Peripheral pDCs likely represent a significant source of the systemic IFNα observed following in vivo rotavirus infection [43], [72], [73], [74]; the dispensability of proteolytic activation of VP4 for pDC infection and IFNα stimulation by rotavirus provides a mechanism for the establishment of the antiviral state extraintestinally by a small amount of virus. Increased levels of serum IFNα have been reported in human pediatric patients infected with rotavirus [43], [44]; levels peaked within two days of symptom onset and disease resolved more quickly in patients with the highest levels of IFNα [43]. Likewise, type I IFN responses were observed in newborn calves infected with bovine rotavirus: animals receiving both high and low doses of viral inoculums generated multiple waves of IFN production, with higher doses correlating with both more rapid IFN responses and a lack of clinical signs [74]. As the ability of type I IFN to activate multiple arms of the innate and adaptive immune response is well documented (reviewed in [75], [76], [77]), and recent data have shown that type I IFN plays a critical role in restricting systemic rotavirus infection [78], we predict that pDC-derived type I IFN plays a significant role in confining rotavirus replication to the intestine while initiating the systemic immune response in the periphery.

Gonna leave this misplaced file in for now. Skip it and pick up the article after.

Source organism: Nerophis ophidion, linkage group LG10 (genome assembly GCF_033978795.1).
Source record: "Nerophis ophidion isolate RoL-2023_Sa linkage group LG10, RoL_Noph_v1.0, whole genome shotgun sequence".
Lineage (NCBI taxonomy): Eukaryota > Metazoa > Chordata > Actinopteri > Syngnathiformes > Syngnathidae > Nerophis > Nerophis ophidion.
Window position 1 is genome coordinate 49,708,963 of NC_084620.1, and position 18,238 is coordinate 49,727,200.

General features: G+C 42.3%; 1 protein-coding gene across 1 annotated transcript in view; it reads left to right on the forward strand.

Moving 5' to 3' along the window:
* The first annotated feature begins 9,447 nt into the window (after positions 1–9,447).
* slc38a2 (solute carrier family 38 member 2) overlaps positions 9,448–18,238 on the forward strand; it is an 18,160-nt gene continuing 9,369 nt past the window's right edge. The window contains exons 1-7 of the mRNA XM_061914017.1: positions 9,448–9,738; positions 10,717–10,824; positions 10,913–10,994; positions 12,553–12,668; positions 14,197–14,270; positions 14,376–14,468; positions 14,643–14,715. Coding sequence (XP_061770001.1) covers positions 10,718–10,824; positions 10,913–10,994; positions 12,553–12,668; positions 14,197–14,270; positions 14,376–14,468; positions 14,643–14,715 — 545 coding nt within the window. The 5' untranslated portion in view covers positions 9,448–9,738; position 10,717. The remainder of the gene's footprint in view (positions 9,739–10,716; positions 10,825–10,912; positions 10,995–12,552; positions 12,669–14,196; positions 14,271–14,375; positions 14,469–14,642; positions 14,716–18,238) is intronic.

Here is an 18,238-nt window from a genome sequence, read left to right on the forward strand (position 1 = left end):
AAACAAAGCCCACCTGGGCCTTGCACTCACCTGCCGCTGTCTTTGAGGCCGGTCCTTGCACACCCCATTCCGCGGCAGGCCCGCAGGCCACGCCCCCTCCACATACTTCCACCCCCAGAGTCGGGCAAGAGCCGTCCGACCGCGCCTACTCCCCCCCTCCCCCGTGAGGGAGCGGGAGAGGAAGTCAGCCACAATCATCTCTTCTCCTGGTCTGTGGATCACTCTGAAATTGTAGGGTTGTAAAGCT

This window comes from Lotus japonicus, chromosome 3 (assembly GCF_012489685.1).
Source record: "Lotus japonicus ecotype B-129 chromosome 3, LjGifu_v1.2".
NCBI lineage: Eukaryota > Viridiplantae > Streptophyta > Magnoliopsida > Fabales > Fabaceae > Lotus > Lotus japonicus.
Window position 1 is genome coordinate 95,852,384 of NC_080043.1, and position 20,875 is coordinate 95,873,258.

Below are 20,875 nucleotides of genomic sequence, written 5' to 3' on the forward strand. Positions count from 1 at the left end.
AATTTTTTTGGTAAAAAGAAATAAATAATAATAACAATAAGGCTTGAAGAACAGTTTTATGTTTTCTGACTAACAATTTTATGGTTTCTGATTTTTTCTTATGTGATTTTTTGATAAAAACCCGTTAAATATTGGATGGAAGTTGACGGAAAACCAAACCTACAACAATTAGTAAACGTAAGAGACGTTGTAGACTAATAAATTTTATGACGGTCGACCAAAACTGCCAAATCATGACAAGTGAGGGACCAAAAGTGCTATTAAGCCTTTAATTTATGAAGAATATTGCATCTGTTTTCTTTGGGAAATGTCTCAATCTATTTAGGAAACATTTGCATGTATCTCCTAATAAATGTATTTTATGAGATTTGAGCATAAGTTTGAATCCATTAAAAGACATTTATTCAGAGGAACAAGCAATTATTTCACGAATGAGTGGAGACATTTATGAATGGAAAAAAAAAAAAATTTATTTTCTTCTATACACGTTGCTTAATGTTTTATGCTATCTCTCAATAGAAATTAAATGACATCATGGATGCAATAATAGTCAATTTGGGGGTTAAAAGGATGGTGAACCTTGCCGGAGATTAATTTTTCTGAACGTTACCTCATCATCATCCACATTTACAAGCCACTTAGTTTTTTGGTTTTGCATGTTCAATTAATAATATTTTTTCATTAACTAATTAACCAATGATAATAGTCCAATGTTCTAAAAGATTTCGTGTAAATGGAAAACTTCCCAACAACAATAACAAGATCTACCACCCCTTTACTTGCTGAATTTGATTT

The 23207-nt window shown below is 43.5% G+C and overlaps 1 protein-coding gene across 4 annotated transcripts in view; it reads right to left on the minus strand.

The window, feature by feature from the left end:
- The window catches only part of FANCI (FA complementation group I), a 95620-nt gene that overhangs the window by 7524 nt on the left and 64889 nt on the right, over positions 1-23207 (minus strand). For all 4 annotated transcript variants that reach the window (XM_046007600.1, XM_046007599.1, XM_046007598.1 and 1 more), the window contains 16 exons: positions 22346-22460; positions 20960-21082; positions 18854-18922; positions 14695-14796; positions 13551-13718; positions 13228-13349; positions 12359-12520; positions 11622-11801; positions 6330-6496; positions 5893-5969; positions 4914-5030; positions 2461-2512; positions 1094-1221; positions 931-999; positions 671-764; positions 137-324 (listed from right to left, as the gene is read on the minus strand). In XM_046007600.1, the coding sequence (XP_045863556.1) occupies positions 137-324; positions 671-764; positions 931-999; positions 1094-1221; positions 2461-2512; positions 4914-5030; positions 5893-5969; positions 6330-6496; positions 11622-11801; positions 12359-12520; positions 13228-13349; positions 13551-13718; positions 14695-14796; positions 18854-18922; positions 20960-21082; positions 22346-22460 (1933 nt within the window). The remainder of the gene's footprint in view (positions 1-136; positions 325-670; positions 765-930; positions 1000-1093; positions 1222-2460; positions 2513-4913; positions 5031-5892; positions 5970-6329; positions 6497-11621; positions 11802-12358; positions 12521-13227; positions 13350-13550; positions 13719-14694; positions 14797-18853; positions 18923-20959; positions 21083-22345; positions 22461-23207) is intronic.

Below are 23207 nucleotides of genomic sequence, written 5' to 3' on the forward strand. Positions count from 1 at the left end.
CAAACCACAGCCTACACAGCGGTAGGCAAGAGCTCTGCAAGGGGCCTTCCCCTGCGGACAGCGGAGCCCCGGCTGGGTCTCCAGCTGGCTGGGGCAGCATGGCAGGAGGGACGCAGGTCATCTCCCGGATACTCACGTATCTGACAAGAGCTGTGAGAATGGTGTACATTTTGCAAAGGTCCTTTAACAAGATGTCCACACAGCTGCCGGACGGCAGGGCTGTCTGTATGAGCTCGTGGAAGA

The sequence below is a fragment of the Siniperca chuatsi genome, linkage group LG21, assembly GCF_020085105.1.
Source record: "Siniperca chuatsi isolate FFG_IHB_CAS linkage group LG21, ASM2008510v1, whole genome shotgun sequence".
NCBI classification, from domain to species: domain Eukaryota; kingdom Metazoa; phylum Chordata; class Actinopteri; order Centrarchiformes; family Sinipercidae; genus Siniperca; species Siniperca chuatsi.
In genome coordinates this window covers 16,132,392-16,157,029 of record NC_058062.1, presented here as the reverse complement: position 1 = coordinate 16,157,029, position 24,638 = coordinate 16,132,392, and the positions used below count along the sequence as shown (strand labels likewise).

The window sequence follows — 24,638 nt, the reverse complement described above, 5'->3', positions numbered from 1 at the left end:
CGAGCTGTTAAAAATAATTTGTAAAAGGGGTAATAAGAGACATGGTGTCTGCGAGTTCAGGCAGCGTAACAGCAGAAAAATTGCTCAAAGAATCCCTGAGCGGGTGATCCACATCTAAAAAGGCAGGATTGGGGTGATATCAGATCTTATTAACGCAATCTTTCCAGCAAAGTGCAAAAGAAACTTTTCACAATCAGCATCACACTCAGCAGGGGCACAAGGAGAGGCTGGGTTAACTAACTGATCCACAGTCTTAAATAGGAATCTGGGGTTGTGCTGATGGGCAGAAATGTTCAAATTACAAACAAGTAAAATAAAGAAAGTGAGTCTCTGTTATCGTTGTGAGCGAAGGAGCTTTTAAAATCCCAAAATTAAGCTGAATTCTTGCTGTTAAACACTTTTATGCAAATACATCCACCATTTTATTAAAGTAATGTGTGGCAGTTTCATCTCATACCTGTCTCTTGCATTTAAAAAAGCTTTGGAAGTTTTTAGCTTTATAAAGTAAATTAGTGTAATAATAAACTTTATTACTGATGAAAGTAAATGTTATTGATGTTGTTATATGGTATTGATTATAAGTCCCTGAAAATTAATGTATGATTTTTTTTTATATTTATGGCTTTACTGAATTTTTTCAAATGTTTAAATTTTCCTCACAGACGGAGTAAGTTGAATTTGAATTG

In summary, these studies show that primary human pDCs are largely resistant to rotavirus replication, but that they remain responsive and functional following viral exposure, as indicated by cellular activation, maturation and production of multiple cytokines, including TNFα and large amounts of IFNα. The pDC response is demonstrated to require both the viral dsRNA genome and acidification of the pDC endosome, implying the likely initiation of the type I IFN response by TLR7 or TLR9. To our knowledge, these data are the first to show that inactivated rotavirus can efficiently induce a type I IFN response, which differs from what has been seen in fibroblasts and epithelial cells exposed to rotavirus [62]. The restricted ability of rotavirus to replicate in pDCs, combined with the ability of the pDC to effect a type I IFN response in the absence of viral replication, likely serves the purposes of enabling the host to mount an innate antiviral response despite the efficient degradation of the IRFs by rotavirus NSP1 in many host cells. Combined with the novel dispensability of trypsin cleavage of VP4 for the initiation of the pDC response, this creates a mechanism for the establishment of an antiviral state in the systemic extraintestinal environment and likely contributes to the substantial restriction of systemic replication compared to that observed in the intestine [38]. These experiments also provide the first indication that rotavirus infection is capable of locally suppressing IFNα production in primary human cells. Importantly, these findings demonstrate that rotavirus infection of primary human pDCs provides a valuable experimental system for the study of cellular processes, receptors and signaling pathways underlying pDC-mediated antiviral immunity while revealing a potentially novel dsRNA-mediated pathway of IFNα induction.